There are companies experimenting with molded carbon fiber frames. These builders tout carbon fiber’s light weight and controllable stiffness. But, in a production frame, no manufacturer would take full advantage of carbon fiber’s light weight for fear of a frame failure. Thus, they would lay the carbon fiber up well beyond the fail-safe level, and that would result in not only a heavier frame, but a stiffer one. Yes, it is possible to lay the carbon sheets up to get more flex, but with a risk level that the corporate lawyers would never sign off on. Think about carbon fiber handlebars. They first surfaced on mountain bikes back in 1986, but when racer Aaron Cox’s carbon bars broke at a Big Bear race the same year, carbon fiber bars suffered a setback that they have never recovered from. The same risk applies to motorcycle frames, which do break, regardless of what they are made from, but a broken carbon fiber frame would be a death knell to carbon fiber’s future in motocross.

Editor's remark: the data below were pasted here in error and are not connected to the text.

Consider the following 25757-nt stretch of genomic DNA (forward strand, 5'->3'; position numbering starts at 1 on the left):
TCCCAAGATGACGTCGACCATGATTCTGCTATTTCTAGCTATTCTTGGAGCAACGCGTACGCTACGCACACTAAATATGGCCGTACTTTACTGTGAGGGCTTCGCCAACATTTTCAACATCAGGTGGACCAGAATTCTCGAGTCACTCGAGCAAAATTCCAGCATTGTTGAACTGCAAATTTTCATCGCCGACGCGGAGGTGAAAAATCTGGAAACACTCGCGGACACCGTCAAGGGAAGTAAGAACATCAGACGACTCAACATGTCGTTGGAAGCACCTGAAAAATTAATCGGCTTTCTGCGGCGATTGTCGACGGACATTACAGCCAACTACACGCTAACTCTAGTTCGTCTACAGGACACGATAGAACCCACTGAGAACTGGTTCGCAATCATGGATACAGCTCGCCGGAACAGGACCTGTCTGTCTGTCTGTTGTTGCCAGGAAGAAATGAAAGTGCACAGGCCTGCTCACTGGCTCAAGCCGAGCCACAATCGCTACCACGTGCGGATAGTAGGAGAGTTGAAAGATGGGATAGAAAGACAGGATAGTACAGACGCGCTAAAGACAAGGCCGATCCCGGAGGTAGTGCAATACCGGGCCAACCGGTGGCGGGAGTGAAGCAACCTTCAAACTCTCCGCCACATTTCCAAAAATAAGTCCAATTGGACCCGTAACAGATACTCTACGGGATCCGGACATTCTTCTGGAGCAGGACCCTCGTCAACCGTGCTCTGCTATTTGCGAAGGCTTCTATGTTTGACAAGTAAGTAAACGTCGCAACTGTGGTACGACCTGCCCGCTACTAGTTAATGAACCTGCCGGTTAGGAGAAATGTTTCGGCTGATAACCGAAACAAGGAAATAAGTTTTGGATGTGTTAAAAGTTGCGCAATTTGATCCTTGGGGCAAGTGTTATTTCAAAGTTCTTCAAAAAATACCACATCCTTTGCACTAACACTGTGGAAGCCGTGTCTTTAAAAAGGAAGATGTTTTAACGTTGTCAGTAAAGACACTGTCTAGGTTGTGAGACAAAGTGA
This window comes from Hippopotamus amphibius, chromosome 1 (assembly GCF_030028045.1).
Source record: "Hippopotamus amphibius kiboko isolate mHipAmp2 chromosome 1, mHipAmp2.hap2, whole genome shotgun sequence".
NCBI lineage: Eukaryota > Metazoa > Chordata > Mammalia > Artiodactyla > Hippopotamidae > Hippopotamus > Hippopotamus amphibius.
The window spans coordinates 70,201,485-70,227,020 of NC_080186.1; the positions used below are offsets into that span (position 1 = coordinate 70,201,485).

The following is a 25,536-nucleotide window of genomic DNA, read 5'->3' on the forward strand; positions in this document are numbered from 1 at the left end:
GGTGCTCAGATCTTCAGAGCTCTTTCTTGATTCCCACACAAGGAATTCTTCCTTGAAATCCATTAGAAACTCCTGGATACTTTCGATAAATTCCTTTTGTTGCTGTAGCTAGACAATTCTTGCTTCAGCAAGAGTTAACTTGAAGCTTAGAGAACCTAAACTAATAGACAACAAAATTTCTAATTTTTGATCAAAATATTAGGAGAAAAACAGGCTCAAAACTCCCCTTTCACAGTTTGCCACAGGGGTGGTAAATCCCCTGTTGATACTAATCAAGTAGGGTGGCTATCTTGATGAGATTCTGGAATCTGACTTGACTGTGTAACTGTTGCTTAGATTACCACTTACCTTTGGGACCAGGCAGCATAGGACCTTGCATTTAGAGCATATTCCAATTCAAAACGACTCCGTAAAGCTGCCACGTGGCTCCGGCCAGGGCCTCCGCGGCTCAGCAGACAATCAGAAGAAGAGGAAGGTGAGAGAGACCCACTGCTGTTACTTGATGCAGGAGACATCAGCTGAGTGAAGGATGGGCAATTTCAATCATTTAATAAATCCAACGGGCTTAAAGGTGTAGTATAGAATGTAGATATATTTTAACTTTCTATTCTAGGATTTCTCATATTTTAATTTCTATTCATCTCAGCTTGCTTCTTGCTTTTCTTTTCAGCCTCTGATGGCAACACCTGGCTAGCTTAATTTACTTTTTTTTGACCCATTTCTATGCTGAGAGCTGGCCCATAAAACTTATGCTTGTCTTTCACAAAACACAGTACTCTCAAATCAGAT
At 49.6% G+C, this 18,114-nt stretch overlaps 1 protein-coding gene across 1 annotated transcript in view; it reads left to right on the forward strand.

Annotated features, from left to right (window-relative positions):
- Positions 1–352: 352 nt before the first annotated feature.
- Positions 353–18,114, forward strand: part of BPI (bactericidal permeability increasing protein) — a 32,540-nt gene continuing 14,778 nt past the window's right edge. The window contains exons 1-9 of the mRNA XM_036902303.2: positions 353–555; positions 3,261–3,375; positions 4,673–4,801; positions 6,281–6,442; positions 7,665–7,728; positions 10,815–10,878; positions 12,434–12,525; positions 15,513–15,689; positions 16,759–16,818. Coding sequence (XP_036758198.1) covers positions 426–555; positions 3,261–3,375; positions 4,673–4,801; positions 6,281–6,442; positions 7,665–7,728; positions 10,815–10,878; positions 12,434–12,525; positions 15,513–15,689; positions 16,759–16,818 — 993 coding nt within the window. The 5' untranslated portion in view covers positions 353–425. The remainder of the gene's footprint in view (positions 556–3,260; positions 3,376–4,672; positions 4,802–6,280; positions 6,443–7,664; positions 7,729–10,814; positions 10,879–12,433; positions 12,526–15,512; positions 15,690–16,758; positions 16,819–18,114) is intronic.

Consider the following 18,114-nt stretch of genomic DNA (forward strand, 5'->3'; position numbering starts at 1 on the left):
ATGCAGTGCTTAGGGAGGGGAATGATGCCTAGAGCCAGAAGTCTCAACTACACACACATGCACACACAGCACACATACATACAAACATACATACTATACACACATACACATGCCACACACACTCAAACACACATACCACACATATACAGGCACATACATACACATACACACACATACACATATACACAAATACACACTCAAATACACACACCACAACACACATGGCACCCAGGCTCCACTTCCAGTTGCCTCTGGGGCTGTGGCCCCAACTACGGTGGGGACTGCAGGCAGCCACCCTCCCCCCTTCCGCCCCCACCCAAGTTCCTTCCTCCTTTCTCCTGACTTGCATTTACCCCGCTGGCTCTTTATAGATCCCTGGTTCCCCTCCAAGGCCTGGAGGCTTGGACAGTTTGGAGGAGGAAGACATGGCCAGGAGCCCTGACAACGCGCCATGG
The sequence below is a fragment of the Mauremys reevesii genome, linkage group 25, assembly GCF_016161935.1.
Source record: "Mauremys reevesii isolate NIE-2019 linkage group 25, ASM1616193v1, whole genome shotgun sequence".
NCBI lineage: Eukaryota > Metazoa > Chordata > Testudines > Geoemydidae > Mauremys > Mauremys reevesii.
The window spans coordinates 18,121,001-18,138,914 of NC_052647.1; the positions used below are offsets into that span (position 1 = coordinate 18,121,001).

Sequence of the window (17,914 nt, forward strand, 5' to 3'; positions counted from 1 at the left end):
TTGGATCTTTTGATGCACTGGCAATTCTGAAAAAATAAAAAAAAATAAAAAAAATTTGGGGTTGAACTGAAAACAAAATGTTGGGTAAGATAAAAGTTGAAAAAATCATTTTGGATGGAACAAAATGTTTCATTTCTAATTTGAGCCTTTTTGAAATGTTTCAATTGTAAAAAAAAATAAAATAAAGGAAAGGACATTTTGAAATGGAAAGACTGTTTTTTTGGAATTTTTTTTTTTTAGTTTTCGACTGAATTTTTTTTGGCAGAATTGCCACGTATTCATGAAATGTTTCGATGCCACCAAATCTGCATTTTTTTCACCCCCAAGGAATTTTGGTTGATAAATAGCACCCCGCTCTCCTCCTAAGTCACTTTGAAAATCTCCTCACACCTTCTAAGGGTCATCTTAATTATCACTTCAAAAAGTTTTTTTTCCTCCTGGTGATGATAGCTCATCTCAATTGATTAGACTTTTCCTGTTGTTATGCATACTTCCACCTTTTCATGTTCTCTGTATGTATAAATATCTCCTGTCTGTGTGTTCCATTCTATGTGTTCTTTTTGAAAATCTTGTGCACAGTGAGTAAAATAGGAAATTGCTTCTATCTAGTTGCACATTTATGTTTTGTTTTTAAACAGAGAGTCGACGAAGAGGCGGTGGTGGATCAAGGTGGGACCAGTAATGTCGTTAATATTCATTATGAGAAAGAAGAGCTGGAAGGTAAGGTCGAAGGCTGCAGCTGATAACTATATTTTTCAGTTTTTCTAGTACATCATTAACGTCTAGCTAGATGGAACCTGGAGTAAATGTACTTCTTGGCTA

Plus, motocross is not held on a pool-table-smooth F1 track or on a mildly bumpy Tour de France road. It is a gritty sport complete with shotgun blasts of roost, hard crashes and mechanically inept owners. A scratch could lead to carbon fiber failure. Spraying the wrong chemical on the carbon fiber could delaminate the cloth. The abrasion of a boot can eat through the welds on an aluminum frame; imagine what it would do to carbon fiber.
Carbon fiber may well be the brave new world of chassis design in boats, planes, bicycles and race cars, but the high cost of production and high premiums for liability insurance pretty well nix it for anything more exotic than skid plates, subframes and mufflers in motocross.
THE MXA WRECKING CREW TAKES OVER MIKE ALESSI’S BLENDZALL YZ134 & ESR YZ325
This engine is built of parts from around the world. Mike’s dad, Tony Alessi, who is also the team manager of the Moto Concepts Supercross team, is a guy who knows a thing or two about building great race machines.
Have you seen a tiddler push around that much dirt before? We aren’t going to give you the juicy details of Mike’s YZ134 until it hits the magazine. Let’s just say this puts Ryan Villoptoto’s YZ125 to shame.
LOST BUT NOT FORGOTTEN | 1992 SUZUKI RM125
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MXA’S TM 144MX PROJECT BIKE
INSIDE RYAN HUGHES’ SPILTFIRE PRO CIRCUIT KX125 FROM 1994
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MXA Trivia answer: Eric Sorby